As discussed in the introduction, raising the Q has the effect of increasing the secular frequency of ion 222, which in turn increases the kinetic energy possessed by the ion during the subsequent resonance excitation process by the square of the secular frequency. Therefore, performing the resonance excitation step at the elevated Q produces more energetic collisions between ion 222 and the collision gas atoms or molecules (or between ions), thereby facilitating fragmentation of ion 222. For a typical implementation, the target Q value of the selected ion set (Q1) will lie in the range of 0.4–0.89, and more particularly in the range of 0.55–0.70. It should be recognized that while higher values of Q1 will produce more energetic collisions, setting Q1 at values closely approaching the instability limit of 0.908 may cause substantial numbers of the selected ions to be expelled from the ion trap. The change in the value of Q is represented in the stability line 216 in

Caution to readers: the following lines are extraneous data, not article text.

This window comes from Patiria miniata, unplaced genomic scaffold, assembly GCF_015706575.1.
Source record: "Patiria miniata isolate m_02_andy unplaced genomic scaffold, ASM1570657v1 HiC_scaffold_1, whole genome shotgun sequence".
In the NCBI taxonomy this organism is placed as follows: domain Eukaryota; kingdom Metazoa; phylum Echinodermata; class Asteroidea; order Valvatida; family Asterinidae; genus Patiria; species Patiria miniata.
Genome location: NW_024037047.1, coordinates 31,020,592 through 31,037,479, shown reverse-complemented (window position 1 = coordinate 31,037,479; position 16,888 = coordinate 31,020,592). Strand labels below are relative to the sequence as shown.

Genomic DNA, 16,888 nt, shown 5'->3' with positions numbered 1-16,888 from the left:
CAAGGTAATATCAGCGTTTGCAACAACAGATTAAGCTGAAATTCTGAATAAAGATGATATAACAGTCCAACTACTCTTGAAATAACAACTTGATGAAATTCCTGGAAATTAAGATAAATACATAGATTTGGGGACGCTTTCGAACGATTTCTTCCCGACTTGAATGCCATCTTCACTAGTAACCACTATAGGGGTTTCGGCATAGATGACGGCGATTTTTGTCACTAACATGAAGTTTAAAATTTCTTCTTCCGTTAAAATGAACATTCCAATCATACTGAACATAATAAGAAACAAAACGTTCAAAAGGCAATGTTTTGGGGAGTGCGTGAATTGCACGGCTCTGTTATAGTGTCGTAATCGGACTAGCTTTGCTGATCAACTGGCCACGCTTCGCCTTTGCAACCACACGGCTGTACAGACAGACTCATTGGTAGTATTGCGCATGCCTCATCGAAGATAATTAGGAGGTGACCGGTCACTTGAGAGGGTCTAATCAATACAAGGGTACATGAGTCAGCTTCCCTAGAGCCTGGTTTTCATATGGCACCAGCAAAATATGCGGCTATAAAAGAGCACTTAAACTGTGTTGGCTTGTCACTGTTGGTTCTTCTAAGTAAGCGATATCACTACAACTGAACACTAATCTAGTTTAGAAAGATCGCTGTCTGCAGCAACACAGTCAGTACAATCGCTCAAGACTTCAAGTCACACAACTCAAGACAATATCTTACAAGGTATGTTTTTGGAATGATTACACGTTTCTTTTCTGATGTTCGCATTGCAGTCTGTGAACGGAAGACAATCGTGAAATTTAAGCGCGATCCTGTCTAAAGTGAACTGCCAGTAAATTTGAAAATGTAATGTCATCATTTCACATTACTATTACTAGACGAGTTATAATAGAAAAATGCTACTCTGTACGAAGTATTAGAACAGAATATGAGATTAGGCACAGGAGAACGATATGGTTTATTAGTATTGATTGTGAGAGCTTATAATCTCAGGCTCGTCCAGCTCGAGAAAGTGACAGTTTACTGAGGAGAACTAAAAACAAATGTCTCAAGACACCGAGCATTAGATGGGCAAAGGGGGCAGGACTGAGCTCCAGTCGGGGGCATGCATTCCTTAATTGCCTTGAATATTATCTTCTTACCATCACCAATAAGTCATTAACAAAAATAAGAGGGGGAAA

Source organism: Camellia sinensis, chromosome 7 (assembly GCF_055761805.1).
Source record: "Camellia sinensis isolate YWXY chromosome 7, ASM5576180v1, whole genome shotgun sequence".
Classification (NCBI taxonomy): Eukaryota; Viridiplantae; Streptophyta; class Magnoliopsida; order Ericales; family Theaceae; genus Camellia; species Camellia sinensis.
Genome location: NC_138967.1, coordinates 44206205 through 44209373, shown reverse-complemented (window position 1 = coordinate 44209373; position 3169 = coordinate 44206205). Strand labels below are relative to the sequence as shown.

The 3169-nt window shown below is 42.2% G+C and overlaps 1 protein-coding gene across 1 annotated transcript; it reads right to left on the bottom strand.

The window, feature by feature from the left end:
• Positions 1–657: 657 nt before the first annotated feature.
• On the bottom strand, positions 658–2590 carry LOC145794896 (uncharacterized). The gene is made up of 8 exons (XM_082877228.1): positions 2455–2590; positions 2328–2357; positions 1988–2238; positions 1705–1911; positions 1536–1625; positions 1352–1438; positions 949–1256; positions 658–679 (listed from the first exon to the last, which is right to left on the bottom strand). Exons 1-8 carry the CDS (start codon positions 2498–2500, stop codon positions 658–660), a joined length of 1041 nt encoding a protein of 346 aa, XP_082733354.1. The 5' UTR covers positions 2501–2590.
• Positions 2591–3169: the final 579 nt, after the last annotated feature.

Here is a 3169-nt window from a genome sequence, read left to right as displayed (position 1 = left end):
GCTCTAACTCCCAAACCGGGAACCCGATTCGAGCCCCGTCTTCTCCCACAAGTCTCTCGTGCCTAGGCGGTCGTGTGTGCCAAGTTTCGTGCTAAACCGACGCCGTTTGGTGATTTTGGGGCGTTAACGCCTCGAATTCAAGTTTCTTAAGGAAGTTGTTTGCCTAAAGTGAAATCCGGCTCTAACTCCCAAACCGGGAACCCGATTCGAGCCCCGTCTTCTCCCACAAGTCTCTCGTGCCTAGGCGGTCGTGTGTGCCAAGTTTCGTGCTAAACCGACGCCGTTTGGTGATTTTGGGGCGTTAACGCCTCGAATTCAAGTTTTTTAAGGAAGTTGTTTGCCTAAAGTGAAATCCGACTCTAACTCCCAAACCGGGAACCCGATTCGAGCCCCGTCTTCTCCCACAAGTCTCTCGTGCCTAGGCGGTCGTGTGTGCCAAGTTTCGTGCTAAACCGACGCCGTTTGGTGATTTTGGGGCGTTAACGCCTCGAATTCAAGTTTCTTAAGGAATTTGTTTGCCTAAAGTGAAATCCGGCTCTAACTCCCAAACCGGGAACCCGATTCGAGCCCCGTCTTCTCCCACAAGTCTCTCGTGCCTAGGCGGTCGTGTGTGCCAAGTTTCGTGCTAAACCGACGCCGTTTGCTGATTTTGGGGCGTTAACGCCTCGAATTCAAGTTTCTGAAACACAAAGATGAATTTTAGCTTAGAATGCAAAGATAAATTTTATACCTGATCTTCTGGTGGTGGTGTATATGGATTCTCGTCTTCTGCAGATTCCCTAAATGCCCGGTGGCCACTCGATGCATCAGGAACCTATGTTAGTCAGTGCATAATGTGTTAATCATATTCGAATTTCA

It should be noted that the RF trapping voltage may simply be initially set at an amplitude sufficient to bring the Q to the elevated value Q1, which would remove the need to increase the RF trapping voltage per step 204.